Tuesday 28 May

“We probably cannot escape the exponential curve but the lockdown has bought us time.”

Professor Salim Abdool Karim, Chair of the Presidential Advisory Committee on COVID19

On Thursday 9 April, President Ramaphosa announced an extension to the lockdown period until 30 April. This means that SECTION27 staff will continue to work remotely.

Our advice desk will only conduct telephonic consultations. The numbers to call or Whatsapp are 060 754 0751 or 067 419 6841.

The public interest organisations legal support hotline continues to be available to the public to contact regarding rights violations: 066 076 8845.

For more information about coronavirus visit https://sacoronavirus.co.za/.
Emergency Hotline: 0800 029 999. WhatsApp Support Line: 0600-123456.


As we enter the third week of a national lockdown, and with the President announcing the extension of the lockdown until the end of April, a pressing need is ensuring that learners have continued access to critical nutrition provisioning. Nine million children ordinarily benefit from the National School Nutrition Programme (NSNP). For many of these learners, the meal received at schools is often the only meal received for the day.

In light of the crucial role school meals play in the wellbeing and development of children, your initial response to concerns around access to meals was disappointing. Commenting on the capacity of the DBE to run feeding programmes, you have been​ quoted as saying​ that:

“​…we [the DBE] are not going to do anything different outside of what we normally do; we are not going to have special programmes; we are not going to run feeding schemes. We have accessed our capacity and we will not be able to do it.”​

Respectfully, this is not a tenable position. Hunger and malnutrition are serious concerns, particularly during the COVID-19 pandemic, as both result in compromised levels of immunity.



Dear heads of state and government of G20 countries,

We, the undersigned 99 organizations and 40 individuals, call upon you to ensure a robust, coordinated global response to the coronavirus disease 2019 (COVID-19) pandemic that is humane, equitable, based in the universality of human rights, and meets the needs of countries and people who are most vulnerable and have the fewest resources.

We recognize that we are in an unprecedented situation of a colossal need for sharing and solidarity even as many of world’s wealthiest and best-resourced nations are experiencing their own severe public health emergencies. And we applaud governments that, even with domestic health emergencies, have offered support to other countries.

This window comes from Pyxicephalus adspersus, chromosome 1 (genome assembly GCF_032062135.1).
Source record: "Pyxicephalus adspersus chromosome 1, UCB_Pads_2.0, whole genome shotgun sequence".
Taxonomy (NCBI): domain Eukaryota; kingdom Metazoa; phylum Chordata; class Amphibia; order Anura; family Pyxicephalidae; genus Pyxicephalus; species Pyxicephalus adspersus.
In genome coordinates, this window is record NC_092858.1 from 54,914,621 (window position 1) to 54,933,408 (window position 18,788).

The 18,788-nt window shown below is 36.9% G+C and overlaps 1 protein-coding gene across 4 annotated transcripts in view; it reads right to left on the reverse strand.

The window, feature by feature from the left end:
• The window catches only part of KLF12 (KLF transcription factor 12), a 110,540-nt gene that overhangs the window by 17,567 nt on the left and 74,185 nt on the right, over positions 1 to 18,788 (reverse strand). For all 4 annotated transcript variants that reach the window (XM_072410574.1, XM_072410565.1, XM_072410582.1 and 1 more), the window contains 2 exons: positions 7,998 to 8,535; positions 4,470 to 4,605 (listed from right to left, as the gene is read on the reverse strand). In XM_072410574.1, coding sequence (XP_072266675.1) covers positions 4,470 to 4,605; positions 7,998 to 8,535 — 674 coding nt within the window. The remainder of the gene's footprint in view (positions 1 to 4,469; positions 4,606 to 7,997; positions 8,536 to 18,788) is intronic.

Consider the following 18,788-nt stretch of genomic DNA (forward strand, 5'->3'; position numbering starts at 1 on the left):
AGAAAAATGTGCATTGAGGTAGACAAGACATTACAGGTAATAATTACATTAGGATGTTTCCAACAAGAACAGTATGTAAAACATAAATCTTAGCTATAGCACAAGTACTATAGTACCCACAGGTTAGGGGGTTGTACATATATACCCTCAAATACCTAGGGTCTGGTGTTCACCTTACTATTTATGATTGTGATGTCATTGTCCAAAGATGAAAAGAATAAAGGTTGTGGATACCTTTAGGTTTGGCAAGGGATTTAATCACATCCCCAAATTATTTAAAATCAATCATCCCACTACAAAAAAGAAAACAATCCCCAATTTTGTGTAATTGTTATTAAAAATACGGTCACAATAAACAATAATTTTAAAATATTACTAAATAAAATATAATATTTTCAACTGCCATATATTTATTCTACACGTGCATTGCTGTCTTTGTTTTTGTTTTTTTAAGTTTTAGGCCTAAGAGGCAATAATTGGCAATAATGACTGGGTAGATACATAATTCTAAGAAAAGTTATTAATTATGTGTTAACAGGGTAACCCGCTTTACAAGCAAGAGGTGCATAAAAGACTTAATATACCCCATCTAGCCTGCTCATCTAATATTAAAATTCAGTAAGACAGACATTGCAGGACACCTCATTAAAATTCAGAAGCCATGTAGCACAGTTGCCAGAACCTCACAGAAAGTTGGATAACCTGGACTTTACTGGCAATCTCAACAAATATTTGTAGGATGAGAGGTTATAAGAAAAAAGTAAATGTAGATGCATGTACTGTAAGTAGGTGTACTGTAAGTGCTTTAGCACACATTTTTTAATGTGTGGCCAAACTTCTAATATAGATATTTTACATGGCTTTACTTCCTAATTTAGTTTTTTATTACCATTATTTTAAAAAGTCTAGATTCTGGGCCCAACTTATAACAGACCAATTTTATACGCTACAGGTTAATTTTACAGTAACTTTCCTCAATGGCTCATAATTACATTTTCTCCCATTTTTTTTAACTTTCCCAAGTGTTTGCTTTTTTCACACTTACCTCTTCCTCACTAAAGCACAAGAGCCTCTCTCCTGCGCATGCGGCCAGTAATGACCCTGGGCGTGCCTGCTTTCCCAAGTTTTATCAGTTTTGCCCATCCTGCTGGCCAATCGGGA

In the week that was

Community Mobiliser, Patrick Mdletshe joined the Kwa-Zulu Natal provincial technical command centre to lead a group of community health workers in the province’s tracking and tracing programme. He is participating provincial command council meetings in his capacity as chair of the provincial AIDS council.

In Spotlight

#Whatsitlike: The fascinating world of Surrogacy in South Africa

Isaacs says it was thirteen years ago when she gave birth to a little girl that was not hers. Isaacs who was 37 at the time decided to be a surrogate for a couple who could not have children. More recently, in September last year she helped another couple through surrogacy. This time she gave birth to twins.


COVID19 Coverage

COVID-19: What we think we know about the epidemiological numbers

President Cyril Ramaphosa’s decision to lockdown the country was largely based on epidemiological projections. It was projected that if the SARS-CoV-2-19 virus was allowed to spread unchecked to the extent that 40% of people in the country became infected, more than 350 000 people could die.


COVID-19: What do South Africa’s numbers mean?

Marcus Low and Nathan Geffen

Most of the COVID-19 numbers we have paint only part of the picture and can easily be misinterpreted. Here are some tips on understanding the numbers.


COVID-19: How rural healthcare workers are preparing

As government went on the offensive last week by scaling up testing and screening in communities across the country, some in the rural health sector are also proactively taking measures to curb the spread of COVID-19 (Coronavirus Disease 2019).


COVID-19: NHLS claims it can do 15 000 tests a day

The National Health Laboratory Service (NHLS) currently has the capacity and test kits to do 15 000 tests a day, according to NHLS Board Chair Professor Eric Buch. “The NHLS has also secured supplies to maintain the 15 000 testing capacity over the next three months and further increase it if required,” he said in written answers to questions sent by Spotlight.


COVID-19: How scientists found the fingerprint behind South Africa’s SARS-CoV-2 virus

A team of local scientists has successfully put together the first genetic fingerprint – or genome sequence – of SARS-CoV-2 (the virus that causes COVID-19) found in South Africa. Together with the National Institute of Communicable Diseases (NICD), the University of the Western Cape’s South African National Bioinformatics Institute (SANBI) cracked the code that could unlock the origins of the country’s outbreak, and help healthcare workers and government better track and trace the spread of the virus.



COVID-19: The science and policy calculous behind SA’s new mask recommendations

On Frida 10 April 2020, Health Minister Dr Zweli Mkhize recommended that members of the public wear cloth face masks of at least three layers. In so doing, Mkhize gave much needed direction on an issue that created much uncertainty.


Categories: Week Ahead


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